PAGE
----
The most notorious example of this critics cite is the tax-evasion prosecution of Putin rival Mikhail Khodorkovsky in the mid-2000s, which led to the break-up of his energy empire. Billions of dollars of his company’s assets were seized by state-owned companies.

In an opinion piece for Moscow’s Carnegie Centre, an independent political think-tank, former bank CEO Andrey Movchan called the accusations against Calvey “ludicrous,” noting that Calvey’s opponent, a fellow shareholder, has close family connections to the FSB.

Mikhail Khodorkovsky, a former oil tycoon who fell foul of Putin’s Kremlin, spent years in prison for tax evasion. (Dylan Martinez/Reuters)

Business columnist Andrey Sinitsyn went further. He suggested in that Russia’s “mafia state” is continuing its takeover of private business, putting Russia’s economy on track for a disastrous repeat of Soviet-style managed economy.

One of the key features of the economy of the Soviet Union was state ownership of most sectors of the economy, which led to extreme inefficiencies and stagnation.

Russia’s economy is already dominated by state-controlled enterprises — they account for up to 40 per cent of the country’s economic output, according to some estimates.    

Climate worsens

Lev Lester, a Russian-American businessman who spent two decades working for foreign automotive firms doing business in Russia and now blogs about his insights, told CBC News the business climate in the country is growing worse by the day.

“Everyone thinks that bad things won’t happen to them. Everyone thinks, ‘I’m smart and experienced and careful. Bad things will happen to others.’

“But this is a mistake.”

He will sit in jail. It will be without end. No proof. No discussion.– Lev Lester, Russian-American businessman

He predicts pleas by Calvey’s supporters for him to be released and for his case to be reviewed will go nowhere.

“He will sit in jail. It will be without end. No proof. No discussion.”

Large Canadian firms doing business in Russia are represented by CERBA, the Canada Eurasia Business Association based in Moscow. Its membership includes Montreal-based Bombardier and global mining giants Kinross and Barrick.

In a statement emailed to CBC News, CERBA chair Nathan Hunt said “the Calvey case appears to be a step in the wrong direction.”

Hunt said while Russia has made great strides in improving the investment climate over the last decade, CERBA is in favour of “strengthening the rule of law in Russia.”

The group called on Putin to conduct an independent, objective review of the Calvey case.

Mixed messages

Five days after Calvey’s arrest, Putin used his state of the nation address to proclaim that Russian courts shouldn’t be used to settle business disputes because it’s detrimental to the economy.   

But just days later, his spokesman said Putin wasn’t going to interfere in the Calvey proceedings. He’s had nothing to say about the case since.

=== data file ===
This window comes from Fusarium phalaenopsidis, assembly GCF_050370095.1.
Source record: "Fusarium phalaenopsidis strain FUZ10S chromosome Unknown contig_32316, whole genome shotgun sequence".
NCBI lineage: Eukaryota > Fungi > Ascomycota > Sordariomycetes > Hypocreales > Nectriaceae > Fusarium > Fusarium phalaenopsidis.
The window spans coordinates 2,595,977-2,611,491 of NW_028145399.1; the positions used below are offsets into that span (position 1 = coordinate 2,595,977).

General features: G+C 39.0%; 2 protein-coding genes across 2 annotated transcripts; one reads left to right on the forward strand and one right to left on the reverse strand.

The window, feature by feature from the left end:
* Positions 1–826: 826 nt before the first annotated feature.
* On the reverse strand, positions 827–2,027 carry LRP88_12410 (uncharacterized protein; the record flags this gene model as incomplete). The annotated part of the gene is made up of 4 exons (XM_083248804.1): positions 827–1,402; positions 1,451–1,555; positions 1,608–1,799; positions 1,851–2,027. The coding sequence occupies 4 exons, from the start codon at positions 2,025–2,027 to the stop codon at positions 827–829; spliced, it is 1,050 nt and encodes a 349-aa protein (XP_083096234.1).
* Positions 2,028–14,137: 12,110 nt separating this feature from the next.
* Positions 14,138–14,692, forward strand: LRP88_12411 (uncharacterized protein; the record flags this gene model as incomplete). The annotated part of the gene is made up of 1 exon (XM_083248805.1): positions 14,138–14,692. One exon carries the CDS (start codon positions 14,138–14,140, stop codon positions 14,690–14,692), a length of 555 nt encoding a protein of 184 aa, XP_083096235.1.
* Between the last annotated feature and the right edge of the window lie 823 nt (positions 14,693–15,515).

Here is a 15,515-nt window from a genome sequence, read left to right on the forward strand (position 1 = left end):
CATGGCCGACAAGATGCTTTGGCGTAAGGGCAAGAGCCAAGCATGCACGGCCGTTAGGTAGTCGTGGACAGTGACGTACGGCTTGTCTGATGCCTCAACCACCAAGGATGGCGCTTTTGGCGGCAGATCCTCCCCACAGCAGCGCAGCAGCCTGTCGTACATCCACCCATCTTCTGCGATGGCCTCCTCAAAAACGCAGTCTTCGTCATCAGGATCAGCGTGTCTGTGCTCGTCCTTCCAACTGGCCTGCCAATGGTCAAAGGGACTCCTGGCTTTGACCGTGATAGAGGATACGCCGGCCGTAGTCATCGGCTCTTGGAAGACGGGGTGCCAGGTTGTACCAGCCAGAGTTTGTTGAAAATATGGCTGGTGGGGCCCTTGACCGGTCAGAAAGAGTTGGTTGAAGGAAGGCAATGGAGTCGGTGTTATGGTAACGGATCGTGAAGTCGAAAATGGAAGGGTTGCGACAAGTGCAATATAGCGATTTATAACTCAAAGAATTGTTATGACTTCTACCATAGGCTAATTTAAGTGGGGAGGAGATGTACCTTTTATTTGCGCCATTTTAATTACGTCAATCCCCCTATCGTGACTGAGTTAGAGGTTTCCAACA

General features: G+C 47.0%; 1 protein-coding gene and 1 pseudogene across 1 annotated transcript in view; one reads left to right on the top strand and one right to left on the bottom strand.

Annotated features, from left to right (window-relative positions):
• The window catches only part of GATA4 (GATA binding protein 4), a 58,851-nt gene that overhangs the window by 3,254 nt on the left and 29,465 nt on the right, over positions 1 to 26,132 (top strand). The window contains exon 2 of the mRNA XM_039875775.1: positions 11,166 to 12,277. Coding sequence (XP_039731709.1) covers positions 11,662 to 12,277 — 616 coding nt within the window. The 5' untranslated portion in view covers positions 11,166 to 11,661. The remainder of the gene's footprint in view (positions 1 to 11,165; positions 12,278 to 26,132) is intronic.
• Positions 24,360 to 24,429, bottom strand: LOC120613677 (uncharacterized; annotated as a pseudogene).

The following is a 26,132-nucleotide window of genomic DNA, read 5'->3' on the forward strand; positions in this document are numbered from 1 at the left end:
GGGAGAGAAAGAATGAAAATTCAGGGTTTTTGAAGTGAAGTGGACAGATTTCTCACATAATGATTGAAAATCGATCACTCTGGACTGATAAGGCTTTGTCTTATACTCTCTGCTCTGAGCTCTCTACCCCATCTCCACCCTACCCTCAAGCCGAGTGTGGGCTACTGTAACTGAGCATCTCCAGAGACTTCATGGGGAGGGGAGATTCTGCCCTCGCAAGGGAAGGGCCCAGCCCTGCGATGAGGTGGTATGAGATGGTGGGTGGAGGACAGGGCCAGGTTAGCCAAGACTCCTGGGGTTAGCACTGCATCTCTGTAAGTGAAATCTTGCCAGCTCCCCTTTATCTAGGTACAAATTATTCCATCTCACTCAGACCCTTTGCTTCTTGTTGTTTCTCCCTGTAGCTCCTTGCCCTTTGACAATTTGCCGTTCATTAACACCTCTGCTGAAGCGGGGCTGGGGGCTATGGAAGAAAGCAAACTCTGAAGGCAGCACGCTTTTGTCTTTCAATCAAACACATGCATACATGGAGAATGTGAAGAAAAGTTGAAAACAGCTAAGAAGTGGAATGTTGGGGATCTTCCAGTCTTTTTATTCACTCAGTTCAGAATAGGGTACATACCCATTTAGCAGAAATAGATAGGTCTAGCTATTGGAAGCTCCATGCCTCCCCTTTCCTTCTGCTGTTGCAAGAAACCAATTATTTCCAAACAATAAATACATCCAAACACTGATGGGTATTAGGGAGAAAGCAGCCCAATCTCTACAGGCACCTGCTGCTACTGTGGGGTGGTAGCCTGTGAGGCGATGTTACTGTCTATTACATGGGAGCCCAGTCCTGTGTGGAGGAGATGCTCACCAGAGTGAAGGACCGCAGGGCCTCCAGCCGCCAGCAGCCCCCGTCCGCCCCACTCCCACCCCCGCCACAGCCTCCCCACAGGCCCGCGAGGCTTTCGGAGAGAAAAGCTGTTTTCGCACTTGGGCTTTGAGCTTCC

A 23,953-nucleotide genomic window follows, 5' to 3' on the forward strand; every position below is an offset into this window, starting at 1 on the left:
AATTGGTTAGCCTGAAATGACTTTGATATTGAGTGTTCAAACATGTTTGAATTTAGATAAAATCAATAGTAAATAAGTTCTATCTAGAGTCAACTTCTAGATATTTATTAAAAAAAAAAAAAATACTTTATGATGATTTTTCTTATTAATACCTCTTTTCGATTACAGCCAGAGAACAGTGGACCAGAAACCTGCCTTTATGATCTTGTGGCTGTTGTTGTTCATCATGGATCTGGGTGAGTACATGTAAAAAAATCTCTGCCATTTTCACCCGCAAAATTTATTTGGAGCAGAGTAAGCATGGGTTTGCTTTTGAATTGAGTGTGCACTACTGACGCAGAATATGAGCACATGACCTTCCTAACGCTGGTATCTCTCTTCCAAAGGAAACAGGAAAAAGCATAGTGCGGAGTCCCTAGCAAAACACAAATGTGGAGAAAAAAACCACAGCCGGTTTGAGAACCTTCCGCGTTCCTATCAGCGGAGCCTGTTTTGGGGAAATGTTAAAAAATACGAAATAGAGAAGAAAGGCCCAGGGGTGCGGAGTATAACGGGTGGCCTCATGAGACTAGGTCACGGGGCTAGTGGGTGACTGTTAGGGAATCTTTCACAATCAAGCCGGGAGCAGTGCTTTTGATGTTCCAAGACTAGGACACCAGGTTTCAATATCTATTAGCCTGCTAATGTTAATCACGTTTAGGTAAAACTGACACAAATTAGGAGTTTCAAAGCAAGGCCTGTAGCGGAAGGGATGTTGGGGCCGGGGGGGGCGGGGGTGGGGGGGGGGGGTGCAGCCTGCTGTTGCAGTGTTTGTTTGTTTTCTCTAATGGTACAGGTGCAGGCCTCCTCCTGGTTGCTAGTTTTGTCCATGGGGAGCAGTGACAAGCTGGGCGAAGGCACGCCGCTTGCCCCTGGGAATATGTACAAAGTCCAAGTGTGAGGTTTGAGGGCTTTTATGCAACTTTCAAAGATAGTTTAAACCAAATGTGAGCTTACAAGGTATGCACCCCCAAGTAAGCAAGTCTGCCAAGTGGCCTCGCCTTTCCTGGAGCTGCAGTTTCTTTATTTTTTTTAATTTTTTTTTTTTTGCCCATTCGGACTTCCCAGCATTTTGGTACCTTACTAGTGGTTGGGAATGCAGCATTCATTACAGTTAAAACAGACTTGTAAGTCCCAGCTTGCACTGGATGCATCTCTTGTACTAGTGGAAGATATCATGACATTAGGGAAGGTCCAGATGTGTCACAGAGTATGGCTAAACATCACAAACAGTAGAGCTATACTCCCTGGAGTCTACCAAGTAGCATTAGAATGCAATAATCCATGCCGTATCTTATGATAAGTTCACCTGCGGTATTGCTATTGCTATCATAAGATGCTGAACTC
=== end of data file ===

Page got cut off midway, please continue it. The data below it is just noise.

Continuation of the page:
Russian President Vladimir Putin has given mixed messages about the Calvey case. (Pavel Golovkin/Pool via Reuters)

To many in the West, it may seem as though Putin is the only authority that matters in Russia, but political economist Andrei​ Yakovlev says the reality is more nuanced.

He says it’s more often the case that competing groups or cliques vie for influence within Russia’s ruling class, with personal loyalties and informal alliances often determining who gains Putin’s ear.  

FSB becomes more assertive

Up until around 2008, Yakovlev says, an improving Russian economy, fuelled by high oil prices, created positive conditions for those within Russia’s government who favoured more openness and collaboration with Western investors and companies.    

But when Putin returned to the presidency in 2012 after a four-year hiatus, the climate had changed for the worse.

Russians took to the streets in protest of deteriorating economic conditions. And events abroad, especially the Arab Spring uprisings, unsettled many in Russia’s leadership.

Yakovlev says the result was Russia’s security services became increasingly assertive — a trend that has grown more acute as relations with Western nations have deteriorated.

Falling fortunes

Even before Calvey’s arrest, successive rounds of European, Canadian and U.S. sanctions had worsened the investment climate in Russia.

The Financial Times reports that net direct foreign investment fell to $5.7 billion US for the first three quarters of 2018, compared to nearly $27 billion for the same period in 2017.

It’s not clear the Kremlin leadership has a plan to make up for the lost opportunities.

Instead, Yakovlev says, the thinking may be that Russia’s enormous state corporations that preside over the country’s vast oil and gas wealth can provide Russia with the economic muscle it needs to grow its economy.

“It’s a dangerous illusion,” Yakovlev said.

That go-it-alone approach failed for the Soviet Union, and he predicts it won’t work for modern Russia either.

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In an all-woman workspace on the west side of Los Angeles, a group of female executives mingle, waiting for a workshop to start. They’re here to learn how to grab one of the most prestigious — and male-dominated — perks of the corporate world: a seat on the board of directors.

A new law in California means hundreds of companies could soon be hunting for female directors. And it’s about time, said Anne Nadel, chief operating officer of a Los Angeles-based plus-sized clothing company.

“I’m definitely a person who loves to jump in and have a trial by fire,” said Nadel. “Hopefully I’ll be granted the opportunity to be of service.”